Can you have high expectations from a film by a first-time director: Lin Oeding, and a first-time screenwriter: Thomas Pa’a Sibbett? Yes, as soon as you see that the protagonist, Joe Braven, is being played by Jason Momoa.

He seems to be in everything at the moment, whether he’s playing Aquaman, Conan the Barbarian or Khal Drogo in Game of Thrones; Jason Momoa is the modern-day big build action hero reminiscent of Arnold Schwarzenegger or Sylvester Stallone.

Finally, though Oeding is new to directing, he has spent more than 20 years as a stunt man or stunt coordinator in some of the biggest action films, including The Equalizer (2014), Spiderman: Homecoming (2017) and Straight Outta Compton (2015) to name just a few from the last couple of years. Surely a good omen for an action film.

From the beginning of the film, it is clear where the film is being set. The opening of the film dwells on wide shots of mountains, snow-covered towns, blizzards of snow falling and mountain animals.

Each scene at the beginning is set out in an almost predictable order to introduce the story.

First, the protagonist Joe Braven (Jason Momoa) is introduced checking the logs on the truck. Weston (Brendan Fletcher) is introduced next as Braven’s screw up a buddy who drives the truck. Then Braven’s family is introduced, including his wife, Stephanie (Jill Wagner); daughter, Charlotte (Sasha Rossof); and his dad, Linden (Stephen Lang).


The story continues from there, it seems to follow the simplest story arc possible, there is no suspense at all in the film. As a viewer, you don’t get to enjoy discovering little snippets of information about the characters.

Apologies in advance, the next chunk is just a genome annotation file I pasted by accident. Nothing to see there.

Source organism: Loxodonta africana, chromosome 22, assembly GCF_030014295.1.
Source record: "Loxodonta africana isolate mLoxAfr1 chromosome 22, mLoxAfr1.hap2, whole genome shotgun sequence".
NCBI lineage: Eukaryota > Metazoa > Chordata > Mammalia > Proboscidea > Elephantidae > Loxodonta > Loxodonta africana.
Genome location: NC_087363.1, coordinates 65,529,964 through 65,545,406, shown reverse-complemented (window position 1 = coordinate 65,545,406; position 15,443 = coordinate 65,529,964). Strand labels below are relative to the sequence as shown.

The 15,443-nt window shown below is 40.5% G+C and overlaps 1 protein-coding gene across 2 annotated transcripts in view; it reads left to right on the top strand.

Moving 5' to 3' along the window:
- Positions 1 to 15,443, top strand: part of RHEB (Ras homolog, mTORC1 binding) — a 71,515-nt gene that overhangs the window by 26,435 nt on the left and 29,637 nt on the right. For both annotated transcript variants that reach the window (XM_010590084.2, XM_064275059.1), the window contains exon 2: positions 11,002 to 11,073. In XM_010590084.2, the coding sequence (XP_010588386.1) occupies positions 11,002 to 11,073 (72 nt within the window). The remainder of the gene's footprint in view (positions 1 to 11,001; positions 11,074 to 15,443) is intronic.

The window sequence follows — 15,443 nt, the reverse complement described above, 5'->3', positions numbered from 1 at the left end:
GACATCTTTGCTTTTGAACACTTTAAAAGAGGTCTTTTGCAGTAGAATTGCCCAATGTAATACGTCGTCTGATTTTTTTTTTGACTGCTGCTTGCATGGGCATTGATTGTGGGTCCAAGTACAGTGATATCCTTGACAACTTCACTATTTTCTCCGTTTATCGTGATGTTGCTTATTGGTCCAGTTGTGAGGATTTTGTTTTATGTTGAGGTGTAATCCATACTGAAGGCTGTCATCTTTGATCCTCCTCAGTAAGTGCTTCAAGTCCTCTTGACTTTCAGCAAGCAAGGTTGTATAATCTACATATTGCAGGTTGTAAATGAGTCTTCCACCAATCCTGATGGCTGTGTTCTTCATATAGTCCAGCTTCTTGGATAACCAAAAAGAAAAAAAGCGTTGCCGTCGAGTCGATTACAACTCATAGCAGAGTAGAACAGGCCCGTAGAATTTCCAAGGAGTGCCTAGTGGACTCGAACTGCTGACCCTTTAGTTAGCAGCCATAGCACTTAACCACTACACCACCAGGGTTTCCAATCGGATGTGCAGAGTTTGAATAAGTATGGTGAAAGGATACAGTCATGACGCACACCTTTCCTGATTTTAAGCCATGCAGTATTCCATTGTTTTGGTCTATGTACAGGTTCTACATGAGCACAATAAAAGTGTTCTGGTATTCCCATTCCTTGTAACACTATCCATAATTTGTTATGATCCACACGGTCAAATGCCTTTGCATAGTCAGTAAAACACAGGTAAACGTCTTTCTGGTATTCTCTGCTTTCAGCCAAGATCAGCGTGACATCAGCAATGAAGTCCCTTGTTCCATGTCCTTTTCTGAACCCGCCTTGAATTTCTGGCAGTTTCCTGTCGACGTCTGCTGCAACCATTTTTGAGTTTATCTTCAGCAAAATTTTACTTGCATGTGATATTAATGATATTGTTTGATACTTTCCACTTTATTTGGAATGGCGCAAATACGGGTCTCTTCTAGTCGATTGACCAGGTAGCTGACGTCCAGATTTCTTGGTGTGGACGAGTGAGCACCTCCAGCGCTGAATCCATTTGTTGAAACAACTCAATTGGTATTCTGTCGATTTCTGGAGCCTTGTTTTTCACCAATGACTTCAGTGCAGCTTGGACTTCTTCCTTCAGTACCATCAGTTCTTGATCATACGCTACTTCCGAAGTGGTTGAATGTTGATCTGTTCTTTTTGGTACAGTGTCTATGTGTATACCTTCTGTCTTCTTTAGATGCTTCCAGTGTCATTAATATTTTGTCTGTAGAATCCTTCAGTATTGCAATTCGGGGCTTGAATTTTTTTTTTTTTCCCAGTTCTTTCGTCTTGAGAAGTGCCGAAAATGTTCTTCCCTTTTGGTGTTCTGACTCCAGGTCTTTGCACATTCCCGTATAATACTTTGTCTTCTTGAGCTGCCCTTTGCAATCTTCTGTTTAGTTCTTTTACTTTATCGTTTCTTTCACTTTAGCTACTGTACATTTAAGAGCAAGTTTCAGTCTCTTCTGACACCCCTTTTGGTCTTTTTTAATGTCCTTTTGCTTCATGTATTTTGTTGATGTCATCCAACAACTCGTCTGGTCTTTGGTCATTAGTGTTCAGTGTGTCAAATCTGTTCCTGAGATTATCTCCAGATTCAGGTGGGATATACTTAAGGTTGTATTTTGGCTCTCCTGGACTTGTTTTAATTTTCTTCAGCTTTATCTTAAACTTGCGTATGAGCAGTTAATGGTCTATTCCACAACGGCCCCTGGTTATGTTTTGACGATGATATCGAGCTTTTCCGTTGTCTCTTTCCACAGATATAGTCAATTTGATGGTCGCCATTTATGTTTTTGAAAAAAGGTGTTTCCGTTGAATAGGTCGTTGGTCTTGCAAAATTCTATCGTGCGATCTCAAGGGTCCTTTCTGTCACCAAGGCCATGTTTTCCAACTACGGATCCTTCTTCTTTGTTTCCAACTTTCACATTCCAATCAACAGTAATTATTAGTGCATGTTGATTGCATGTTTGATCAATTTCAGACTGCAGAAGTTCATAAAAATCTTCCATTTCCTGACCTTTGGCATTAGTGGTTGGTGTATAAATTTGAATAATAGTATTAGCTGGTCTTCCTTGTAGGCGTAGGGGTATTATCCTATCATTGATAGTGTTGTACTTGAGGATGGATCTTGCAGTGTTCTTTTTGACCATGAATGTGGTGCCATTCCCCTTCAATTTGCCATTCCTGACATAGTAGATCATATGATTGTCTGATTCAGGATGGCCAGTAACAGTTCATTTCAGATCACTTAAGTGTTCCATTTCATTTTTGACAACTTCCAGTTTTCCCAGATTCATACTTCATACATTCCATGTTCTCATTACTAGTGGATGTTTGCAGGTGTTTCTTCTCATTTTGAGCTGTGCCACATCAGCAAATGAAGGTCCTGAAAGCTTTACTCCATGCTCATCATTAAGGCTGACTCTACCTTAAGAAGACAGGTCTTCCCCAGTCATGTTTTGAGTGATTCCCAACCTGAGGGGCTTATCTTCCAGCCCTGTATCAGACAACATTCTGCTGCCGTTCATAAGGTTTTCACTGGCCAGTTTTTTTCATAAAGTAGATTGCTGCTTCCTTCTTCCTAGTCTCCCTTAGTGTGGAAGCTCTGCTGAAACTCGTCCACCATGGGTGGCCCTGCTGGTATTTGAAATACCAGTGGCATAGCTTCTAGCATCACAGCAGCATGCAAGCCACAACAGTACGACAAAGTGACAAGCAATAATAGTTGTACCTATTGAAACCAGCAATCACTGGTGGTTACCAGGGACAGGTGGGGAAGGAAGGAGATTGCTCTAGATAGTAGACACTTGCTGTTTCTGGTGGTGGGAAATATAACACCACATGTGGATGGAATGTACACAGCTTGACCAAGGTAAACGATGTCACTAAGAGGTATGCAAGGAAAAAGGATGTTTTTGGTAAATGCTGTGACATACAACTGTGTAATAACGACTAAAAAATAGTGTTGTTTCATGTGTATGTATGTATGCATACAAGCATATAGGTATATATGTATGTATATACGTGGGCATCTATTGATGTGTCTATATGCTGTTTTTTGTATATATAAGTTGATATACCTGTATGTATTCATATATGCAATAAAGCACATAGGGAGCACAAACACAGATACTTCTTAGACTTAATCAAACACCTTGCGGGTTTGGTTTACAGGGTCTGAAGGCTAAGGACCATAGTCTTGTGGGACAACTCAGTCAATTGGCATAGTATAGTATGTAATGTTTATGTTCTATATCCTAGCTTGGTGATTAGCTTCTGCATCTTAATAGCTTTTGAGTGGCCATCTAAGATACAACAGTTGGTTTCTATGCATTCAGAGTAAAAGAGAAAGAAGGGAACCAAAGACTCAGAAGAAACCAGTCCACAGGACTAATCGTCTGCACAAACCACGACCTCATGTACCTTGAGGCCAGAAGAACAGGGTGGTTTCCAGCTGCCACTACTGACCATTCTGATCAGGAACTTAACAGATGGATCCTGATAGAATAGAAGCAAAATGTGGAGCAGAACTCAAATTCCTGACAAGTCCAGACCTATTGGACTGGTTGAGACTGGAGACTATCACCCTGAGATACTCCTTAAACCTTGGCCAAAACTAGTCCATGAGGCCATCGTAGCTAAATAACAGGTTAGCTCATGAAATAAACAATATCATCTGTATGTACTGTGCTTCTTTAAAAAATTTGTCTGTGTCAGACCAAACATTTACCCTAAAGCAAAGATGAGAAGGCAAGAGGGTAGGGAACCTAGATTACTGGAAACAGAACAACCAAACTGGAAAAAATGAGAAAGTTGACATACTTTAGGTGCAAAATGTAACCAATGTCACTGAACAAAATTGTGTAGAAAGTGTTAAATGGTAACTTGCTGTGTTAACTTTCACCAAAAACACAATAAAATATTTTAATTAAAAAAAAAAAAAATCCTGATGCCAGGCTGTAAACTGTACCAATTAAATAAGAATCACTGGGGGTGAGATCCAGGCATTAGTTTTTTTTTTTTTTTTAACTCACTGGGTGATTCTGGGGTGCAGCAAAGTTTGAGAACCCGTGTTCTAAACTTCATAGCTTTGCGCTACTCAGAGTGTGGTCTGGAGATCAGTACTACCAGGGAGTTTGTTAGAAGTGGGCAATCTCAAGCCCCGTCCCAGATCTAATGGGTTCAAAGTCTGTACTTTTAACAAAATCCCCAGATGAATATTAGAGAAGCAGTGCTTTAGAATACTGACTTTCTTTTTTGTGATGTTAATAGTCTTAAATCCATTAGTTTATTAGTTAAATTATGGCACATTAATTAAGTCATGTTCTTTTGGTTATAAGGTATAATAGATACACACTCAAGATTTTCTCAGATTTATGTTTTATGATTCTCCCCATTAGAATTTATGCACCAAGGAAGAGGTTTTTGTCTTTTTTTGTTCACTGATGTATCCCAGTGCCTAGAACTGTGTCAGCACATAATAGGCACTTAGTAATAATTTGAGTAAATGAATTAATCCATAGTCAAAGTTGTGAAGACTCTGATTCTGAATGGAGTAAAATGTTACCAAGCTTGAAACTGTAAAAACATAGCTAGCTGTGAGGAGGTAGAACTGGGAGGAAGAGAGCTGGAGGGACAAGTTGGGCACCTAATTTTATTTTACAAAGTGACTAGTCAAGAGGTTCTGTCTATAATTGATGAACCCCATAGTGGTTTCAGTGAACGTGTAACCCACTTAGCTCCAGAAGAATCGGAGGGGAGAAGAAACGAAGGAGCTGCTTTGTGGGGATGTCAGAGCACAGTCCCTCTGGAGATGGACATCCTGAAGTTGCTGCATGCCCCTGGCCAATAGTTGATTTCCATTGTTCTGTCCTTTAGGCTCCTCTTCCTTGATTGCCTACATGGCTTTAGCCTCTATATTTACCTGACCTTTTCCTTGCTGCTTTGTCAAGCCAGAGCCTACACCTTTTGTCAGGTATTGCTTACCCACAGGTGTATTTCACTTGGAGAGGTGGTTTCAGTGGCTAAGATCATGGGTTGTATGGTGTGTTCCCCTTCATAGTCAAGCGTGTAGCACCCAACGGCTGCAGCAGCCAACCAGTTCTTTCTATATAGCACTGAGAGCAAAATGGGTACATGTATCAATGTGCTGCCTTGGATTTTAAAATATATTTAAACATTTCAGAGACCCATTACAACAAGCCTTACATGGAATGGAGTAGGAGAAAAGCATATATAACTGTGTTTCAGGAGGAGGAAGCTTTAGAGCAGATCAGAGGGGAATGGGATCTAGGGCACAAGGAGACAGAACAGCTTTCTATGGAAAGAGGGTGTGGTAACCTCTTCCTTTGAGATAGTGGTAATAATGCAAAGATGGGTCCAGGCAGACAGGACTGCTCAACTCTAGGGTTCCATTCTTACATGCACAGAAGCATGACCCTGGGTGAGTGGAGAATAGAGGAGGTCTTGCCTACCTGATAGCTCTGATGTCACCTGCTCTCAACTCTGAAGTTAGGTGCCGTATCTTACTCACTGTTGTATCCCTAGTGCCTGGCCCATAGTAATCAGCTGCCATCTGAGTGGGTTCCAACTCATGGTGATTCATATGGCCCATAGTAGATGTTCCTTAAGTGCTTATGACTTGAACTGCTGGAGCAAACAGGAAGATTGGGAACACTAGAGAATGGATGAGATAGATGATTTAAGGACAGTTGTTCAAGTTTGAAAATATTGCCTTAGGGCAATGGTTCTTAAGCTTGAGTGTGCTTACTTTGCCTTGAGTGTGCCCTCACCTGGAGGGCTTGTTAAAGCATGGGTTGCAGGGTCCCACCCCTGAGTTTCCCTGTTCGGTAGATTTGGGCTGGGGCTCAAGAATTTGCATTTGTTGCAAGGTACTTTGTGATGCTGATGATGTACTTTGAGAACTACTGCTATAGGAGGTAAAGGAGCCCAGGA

Things are not only just said, but they are also even diagnosed by the doctor. The viewer knows immediately what is wrong with Linden, even after the first scene where he has forgotten why he went to the garage.

It is then needlessly reinforced in the bar scene where he mistakes a young woman for his deceased wife. If you hadn’t worked it out by now, the doctor at the hospital explains to Braven and his family (as if they didn’t know already) what is wrong with Linden.


The dialogue in the film seems amateurish and as if the dialogue wasn’t bad enough so far, the first scene with Kassen (Garret Dillahunt), takes it to another level. His meeting with an associate in a café is so poor, it borders on comical for all the wrong reasons.

Between Kassen’s rebellious smoking, his out of place sarcasm on his phone call and putting his finger to his lips to quiet the waitress, Dillahunt is about as believable as the antagonist as Kermit the Frog. This is where the film falls down, as a viewer there is no real conflict, as you never feel that Kassen could beat Braven.

You can draw similarities between Braven and a number of Sylvester Stallone movies, but in particular Cliffhanger (1993).